Wednesday, April 18, 2012

Tools of the Trade: Titanic Provisions

I've avoided addressing the 100th year anniversary of the sinking of the White Star luxury liner RMS Titanic, which came and went on Sunday, here at Triple P. If I’m honest, I don’t believe in romanticizing sloppy seamanship that, when push came to shove, degenerated into murder.

All that said, I did find this interesting tidbit in Peter H. Spectre’s 2010 The Mariner’s Book of Days which gave me pause. If no other thing makes you realize just how many souls suffered on that fateful night in 1912, the list of provisions from Titanic’s maiden and final voyage certainly does:

Fresh meat: 75,000 lbs
Fresh fish: 11.000 lbs
Salt and dried fish: 4,000 lbs
Bacon and ham: 7,500 lbs
Poultry and game: 25,000 lbs
Fresh eggs: 40,000 lbs
Sausages: 2,500 lbs
Sweetbreads: 1,000 lbs
Ice cream: 1,750 qts
Coffee: 2,200 lbs
Tea: 800 lbs
Rice, dried beans, etc.: 10,000 lbs
Sugar: 10,000 lbs
Flour: 200 barrels
Cereals: 10,000 lbs
Oranges: 36,000
Lemons: 16,000
Hothouse grapes: 1,000 lbs
Fresh milk: 1,500 gallons
Fresh cream: 1,200 qts
Condensed milk: 600 gallons
Fresh butter: 6,000 lbs
Grapefruit: 50 boxes
Lettuce: 7,000 heads
Tomatoes: 2.75 tons
Fresh asparagus: 800 bundles
Fresh green peas: 2,250 lbs
Onions: 3,500 lbs
Potatoes: 40 tons
Jam and marmalade: 1,120 lbs
Beer and stout: 20,000 bottles
Wine: 1,500 bottles
Mineral water: 15,000 bottles
Spirits: 850 bottles

From this list, it is easy to speculate as far as the wide differences in diet from first class to steerage.  While some of those lemons and oranges may have been doled out to Third Class, it's certain they never saw a hot house grape just as First Class saw very little - aside from the occasional kipper - of those dried fish or beans.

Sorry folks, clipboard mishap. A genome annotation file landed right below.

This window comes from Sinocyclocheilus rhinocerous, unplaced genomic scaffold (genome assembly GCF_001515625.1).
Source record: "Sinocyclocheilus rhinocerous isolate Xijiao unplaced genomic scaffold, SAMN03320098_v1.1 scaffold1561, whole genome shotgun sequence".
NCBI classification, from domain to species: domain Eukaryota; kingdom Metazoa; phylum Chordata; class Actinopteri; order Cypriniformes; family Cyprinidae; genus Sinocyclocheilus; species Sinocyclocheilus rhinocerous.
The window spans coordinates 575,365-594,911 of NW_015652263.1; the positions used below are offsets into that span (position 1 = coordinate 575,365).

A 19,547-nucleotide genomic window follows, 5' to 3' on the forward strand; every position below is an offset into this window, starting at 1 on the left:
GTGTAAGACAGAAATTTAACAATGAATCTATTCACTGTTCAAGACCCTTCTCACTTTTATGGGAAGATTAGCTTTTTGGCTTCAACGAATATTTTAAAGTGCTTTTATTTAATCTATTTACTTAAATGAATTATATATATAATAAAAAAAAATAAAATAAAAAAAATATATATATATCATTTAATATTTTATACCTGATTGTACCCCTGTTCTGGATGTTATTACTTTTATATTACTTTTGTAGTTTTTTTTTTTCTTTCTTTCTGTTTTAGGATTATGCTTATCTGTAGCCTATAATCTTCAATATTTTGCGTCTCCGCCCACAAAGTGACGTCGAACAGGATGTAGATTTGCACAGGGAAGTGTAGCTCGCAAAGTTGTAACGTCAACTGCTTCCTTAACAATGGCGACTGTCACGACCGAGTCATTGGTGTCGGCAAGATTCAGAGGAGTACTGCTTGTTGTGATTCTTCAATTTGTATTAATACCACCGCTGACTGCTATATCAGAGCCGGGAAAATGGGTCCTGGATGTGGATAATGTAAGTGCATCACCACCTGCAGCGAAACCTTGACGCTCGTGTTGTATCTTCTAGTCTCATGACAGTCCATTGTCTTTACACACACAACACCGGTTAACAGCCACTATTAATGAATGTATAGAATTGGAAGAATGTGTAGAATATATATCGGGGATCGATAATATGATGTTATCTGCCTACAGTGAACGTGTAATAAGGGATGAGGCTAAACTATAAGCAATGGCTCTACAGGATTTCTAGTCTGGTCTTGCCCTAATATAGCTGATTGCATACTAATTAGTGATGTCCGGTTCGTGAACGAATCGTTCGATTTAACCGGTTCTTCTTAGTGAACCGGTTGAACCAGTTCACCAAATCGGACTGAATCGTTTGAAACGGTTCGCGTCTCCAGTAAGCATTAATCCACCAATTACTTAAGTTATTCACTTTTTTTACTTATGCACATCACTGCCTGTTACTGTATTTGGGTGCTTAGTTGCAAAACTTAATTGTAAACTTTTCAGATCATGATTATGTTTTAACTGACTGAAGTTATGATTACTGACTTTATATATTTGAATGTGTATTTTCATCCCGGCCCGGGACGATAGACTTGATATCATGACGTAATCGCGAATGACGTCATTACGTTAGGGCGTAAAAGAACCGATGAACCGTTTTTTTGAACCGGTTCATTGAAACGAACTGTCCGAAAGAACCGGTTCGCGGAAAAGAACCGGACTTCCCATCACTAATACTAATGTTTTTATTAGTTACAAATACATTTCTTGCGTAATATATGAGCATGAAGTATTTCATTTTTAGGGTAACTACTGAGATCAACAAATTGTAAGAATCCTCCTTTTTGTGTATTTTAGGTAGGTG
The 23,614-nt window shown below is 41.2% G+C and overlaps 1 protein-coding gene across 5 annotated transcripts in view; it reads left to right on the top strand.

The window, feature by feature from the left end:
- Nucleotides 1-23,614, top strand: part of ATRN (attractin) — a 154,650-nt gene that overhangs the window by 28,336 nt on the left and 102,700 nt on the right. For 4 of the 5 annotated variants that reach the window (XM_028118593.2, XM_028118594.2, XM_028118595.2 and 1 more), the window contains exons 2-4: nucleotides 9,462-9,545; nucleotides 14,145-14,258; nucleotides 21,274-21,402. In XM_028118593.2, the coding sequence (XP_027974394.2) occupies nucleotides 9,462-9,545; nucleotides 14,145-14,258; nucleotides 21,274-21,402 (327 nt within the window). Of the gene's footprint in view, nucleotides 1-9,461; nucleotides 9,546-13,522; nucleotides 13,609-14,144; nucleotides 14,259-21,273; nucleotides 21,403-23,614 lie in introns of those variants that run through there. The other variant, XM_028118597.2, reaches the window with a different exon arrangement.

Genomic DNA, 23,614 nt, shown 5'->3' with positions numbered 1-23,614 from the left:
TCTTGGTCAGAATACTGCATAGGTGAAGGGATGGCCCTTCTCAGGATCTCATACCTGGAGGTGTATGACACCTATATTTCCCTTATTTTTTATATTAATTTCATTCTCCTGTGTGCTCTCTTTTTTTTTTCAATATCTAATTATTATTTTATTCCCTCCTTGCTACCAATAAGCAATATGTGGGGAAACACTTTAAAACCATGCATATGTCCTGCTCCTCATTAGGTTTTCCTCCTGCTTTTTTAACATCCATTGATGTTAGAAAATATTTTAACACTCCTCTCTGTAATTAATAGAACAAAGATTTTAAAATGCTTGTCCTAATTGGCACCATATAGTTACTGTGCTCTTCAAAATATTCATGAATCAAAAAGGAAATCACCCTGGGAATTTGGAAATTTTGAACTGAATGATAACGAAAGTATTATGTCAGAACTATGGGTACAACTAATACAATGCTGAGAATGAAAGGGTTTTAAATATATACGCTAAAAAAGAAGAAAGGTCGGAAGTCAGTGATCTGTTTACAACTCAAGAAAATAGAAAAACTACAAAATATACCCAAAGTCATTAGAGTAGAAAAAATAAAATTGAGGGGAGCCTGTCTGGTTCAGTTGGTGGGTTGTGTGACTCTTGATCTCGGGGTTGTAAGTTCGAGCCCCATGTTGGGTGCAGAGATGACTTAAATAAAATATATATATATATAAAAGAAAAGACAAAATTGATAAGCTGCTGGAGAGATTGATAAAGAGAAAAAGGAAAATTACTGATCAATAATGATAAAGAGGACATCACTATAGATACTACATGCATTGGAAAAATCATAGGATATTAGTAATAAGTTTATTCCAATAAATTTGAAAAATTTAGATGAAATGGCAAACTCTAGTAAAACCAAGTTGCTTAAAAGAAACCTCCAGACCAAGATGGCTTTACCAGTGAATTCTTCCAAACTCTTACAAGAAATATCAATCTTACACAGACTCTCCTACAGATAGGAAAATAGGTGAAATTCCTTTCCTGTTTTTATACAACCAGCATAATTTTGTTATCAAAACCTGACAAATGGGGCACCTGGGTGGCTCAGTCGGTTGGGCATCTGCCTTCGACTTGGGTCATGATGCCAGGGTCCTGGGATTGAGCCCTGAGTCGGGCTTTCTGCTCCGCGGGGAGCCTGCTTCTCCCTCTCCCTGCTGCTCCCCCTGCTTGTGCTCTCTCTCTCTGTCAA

Header: White Star Line poster c 1911


Capt. John Swallow said...

That's an awful lot o'...well, EVERYTHING!

As a comparison, here's a smaller list - though plenty enough given how much smaller the vessel is!

Partial list of stores loaded aboard an English privateer at the Irish provisioning port of Kinsale in 1708:

Four Barrells of Beefe
Four Hogsheads of Pork
Eighty two ferkins of Butter
Six hundred weight of Cheese
Eighteen Butts of Beere
Three Boxes of Soape
Fourteen Boxes of Candles
Twelve Barrells of Oatmeale
Three Hogsheads of Vinegar
Six Pieces of Canvas for Hammocks
Fourty Beds
Fourty Pillows
Fourty Rugs
Fifty Red Coats
One hundred and fifty Capps
Four Casks of Tallow
Six hors hydes
Three Sole Leather hydes
One earthen Oven
Twelve dozen Stockings
One hundred weight of Corke

Timmy! said...

Ahoy, Pauline! You're alive! Welcome back. I hope you are feeling better today.

The greatest tragedy here to me is all that beer and stout (and wine) lost forever...


Pauline said...

That is an excellent comparison when you look at it, Captain; thankee. Titanic was certainly the first such provisioned ship on the high seas, but by no means the last.

And Timmy!, if only the crew had passed some of those spirits on to the poor people they locked up down in third class. It might have made their forced drowning a bit less miserable... But probably not.